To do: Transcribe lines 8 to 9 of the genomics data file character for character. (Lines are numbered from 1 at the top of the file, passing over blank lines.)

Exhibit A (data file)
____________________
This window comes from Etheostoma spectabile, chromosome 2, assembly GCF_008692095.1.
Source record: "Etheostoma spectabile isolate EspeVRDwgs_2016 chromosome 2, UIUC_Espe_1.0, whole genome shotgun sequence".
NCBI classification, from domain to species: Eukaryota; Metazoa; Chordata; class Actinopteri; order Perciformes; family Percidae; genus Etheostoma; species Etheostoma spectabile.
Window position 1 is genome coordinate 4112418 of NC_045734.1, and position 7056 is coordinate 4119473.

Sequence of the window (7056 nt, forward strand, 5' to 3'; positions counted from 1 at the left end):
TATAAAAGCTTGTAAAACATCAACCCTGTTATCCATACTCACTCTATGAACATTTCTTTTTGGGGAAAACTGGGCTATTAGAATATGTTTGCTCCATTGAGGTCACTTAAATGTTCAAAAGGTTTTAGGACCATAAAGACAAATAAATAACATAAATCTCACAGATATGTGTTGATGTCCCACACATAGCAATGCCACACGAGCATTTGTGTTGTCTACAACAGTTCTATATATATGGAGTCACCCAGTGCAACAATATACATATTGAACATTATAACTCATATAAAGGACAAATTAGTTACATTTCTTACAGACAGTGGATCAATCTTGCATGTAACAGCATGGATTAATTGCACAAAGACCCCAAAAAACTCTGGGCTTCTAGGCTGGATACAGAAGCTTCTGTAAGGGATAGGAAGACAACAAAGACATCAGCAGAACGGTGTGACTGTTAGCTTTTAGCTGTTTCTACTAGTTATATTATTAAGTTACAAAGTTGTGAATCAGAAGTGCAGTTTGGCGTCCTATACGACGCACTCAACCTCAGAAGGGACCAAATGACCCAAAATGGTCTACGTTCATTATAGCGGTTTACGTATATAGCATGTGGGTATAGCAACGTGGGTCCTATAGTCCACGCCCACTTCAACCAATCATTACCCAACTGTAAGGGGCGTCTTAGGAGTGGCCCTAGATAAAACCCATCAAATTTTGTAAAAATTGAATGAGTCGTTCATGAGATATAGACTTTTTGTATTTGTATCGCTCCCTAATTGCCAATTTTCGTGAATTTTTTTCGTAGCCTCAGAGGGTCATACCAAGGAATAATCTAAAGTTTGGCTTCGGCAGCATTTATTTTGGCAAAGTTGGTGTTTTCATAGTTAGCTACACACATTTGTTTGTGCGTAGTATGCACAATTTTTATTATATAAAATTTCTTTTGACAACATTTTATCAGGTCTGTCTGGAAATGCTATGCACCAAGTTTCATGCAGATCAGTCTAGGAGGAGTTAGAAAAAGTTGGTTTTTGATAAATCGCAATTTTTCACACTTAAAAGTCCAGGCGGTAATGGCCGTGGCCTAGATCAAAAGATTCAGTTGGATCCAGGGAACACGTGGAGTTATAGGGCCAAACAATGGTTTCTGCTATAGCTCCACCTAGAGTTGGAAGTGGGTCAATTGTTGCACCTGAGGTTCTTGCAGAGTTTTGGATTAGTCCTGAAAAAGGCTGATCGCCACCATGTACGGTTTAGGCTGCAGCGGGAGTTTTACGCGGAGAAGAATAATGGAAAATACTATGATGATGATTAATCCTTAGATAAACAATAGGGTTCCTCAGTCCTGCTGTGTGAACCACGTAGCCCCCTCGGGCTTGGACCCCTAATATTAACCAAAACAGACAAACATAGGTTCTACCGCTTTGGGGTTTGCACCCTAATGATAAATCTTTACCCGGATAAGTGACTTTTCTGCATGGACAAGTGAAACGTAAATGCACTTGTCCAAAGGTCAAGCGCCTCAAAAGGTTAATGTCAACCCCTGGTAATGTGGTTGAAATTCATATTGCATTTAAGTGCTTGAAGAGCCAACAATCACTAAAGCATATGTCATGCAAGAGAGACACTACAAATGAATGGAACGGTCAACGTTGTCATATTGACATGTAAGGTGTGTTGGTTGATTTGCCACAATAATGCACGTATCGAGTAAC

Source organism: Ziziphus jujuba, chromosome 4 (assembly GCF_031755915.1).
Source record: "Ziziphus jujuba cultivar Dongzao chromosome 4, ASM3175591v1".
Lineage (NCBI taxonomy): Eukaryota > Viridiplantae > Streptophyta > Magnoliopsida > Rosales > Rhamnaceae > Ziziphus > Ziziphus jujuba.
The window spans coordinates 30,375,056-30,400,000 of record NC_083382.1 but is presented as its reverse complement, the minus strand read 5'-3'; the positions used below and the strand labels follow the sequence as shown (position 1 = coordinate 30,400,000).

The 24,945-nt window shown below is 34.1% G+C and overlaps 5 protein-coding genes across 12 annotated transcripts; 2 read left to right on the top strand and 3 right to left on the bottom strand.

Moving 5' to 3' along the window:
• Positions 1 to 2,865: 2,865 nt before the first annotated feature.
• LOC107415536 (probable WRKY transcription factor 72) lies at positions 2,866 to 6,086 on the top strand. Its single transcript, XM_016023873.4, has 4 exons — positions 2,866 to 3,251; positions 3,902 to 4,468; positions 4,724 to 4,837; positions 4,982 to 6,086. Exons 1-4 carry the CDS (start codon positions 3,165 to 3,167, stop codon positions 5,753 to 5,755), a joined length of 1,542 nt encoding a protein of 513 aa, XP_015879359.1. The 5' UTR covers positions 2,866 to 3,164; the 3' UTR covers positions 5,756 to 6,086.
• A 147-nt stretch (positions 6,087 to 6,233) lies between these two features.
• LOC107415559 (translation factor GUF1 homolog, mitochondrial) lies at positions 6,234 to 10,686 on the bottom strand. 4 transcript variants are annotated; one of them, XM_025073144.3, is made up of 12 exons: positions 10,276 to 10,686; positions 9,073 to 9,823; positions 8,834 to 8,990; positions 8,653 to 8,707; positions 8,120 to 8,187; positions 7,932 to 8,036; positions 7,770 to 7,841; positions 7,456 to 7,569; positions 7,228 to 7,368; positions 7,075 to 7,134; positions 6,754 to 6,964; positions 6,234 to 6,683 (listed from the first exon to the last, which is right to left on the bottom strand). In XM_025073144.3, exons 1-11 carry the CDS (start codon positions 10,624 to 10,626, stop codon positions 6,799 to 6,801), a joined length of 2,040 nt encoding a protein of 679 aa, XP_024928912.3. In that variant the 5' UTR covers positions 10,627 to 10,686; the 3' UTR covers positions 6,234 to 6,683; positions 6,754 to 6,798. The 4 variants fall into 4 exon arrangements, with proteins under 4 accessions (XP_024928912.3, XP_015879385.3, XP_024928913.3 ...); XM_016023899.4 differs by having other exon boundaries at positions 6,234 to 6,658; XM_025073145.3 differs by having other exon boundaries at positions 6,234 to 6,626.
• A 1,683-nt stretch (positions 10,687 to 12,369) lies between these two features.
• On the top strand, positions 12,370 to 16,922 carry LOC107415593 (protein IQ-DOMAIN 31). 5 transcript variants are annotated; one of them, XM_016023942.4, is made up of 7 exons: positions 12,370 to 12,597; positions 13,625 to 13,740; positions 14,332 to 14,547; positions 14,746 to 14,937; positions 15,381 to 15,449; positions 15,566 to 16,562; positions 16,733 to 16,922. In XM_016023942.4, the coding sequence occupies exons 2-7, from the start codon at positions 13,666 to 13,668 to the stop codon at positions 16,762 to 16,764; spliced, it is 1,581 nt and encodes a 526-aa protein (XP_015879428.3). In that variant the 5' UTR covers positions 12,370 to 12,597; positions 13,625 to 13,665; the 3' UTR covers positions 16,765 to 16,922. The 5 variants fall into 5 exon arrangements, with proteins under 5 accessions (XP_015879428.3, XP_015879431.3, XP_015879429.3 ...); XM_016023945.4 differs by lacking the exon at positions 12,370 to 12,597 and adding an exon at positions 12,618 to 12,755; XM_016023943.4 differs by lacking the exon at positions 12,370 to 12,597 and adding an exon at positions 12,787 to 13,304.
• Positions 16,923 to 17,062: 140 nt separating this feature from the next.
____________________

Source record: "Ziziphus jujuba cultivar Dongzao chromosome 4, ASM3175591v1".
Lineage (NCBI taxonomy): Eukaryota > Viridiplantae > Streptophyta > Magnoliopsida > Rosales > Rhamnaceae > Ziziphus > Ziziphus jujuba.